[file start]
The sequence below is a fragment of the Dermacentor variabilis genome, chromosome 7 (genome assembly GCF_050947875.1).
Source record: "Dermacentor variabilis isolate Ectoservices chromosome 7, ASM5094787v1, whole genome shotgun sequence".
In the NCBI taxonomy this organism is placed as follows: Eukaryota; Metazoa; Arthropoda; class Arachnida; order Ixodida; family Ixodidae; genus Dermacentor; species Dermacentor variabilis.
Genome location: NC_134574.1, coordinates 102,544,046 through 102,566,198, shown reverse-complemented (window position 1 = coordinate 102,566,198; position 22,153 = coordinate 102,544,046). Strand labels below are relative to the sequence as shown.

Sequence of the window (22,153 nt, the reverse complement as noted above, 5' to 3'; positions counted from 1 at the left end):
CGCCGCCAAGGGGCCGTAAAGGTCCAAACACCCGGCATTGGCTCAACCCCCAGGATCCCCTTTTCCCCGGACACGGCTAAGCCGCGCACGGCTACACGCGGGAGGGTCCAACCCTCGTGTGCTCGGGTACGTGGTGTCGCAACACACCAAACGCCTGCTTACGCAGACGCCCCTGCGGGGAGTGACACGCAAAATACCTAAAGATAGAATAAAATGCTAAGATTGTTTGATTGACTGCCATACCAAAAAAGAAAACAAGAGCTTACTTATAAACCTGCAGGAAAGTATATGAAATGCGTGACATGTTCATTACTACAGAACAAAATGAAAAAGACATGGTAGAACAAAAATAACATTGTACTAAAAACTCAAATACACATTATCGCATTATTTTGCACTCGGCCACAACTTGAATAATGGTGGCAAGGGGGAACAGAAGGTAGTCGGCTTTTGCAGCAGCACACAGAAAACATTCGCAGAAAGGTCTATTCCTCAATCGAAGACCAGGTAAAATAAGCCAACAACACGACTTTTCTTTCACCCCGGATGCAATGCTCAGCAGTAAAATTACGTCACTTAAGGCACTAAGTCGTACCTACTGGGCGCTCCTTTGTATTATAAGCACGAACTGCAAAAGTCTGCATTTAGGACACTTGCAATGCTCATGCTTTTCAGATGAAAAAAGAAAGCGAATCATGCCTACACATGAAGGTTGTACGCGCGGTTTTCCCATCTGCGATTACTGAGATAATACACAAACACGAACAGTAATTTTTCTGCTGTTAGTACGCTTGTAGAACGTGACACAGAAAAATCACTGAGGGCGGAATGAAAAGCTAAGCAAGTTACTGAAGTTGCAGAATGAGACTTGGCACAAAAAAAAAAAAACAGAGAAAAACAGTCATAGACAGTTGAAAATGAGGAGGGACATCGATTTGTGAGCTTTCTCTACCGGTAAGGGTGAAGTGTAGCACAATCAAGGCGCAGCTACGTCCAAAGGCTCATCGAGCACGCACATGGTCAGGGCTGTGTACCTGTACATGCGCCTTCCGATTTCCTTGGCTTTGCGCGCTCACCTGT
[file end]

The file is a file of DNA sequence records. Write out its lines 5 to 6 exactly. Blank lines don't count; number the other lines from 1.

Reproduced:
Sequence of the window (22,153 nt, the reverse complement as noted above, 5' to 3'; positions counted from 1 at the left end):
CGCCGCCAAGGGGCCGTAAAGGTCCAAACACCCGGCATTGGCTCAACCCCCAGGATCCCCTTTTCCCCGGACACGGCTAAGCCGCGCACGGCTACACGCGGGAGGGTCCAACCCTCGTGTGCTCGGGTACGTGGTGTCGCAACACACCAAACGCCTGCTTACGCAGACGCCCCTGCGGGGAGTGACACGCAAAATACCTAAAGATAGAATAAAATGCTAAGATTGTTTGATTGACTGCCATACCAAAAAAGAAAACAAGAGCTTACTTATAAACCTGCAGGAAAGTATATGAAATGCGTGACATGTTCATTACTACAGAACAAAATGAAAAAGACATGGTAGAACAAAAATAACATTGTACTAAAAACTCAAATACACATTATCGCATTATTTTGCACTCGGCCACAACTTGAATAATGGTGGCAAGGGGGAACAGAAGGTAGTCGGCTTTTGCAGCAGCACACAGAAAACATTCGCAGAAAGGTCTATTCCTCAATCGAAGACCAGGTAAAATAAGCCAACAACACGACTTTTCTTTCACCCCGGATGCAATGCTCAGCAGTAAAATTACGTCACTTAAGGCACTAAGTCGTACCTACTGGGCGCTCCTTTGTATTATAAGCACGAACTGCAAAAGTCTGCATTTAGGACACTTGCAATGCTCATGCTTTTCAGATGAAAAAAGAAAGCGAATCATGCCTACACATGAAGGTTGTACGCGCGGTTTTCCCATCTGCGATTACTGAGATAATACACAAACACGAACAGTAATTTTTCTGCTGTTAGTACGCTTGTAGAACGTGACACAGAAAAATCACTGAGGGCGGAATGAAAAGCTAAGCAAGTTACTGAAGTTGCAGAATGAGACTTGGCACAAAAAAAAAAAAACAGAGAAAAACAGTCATAGACAGTTGAAAATGAGGAGGGACATCGATTTGTGAGCTTTCTCTACCGGTAAGGGTGAAGTGTAGCACAATCAAGGCGCAGCTACGTCCAAAGGCTCATCGAGCACGCACATGGTCAGGGCTGTGTACCTGTACATGCGCCTTCCGATTTCCTTGGCTTTGCGCGCTCACCTGT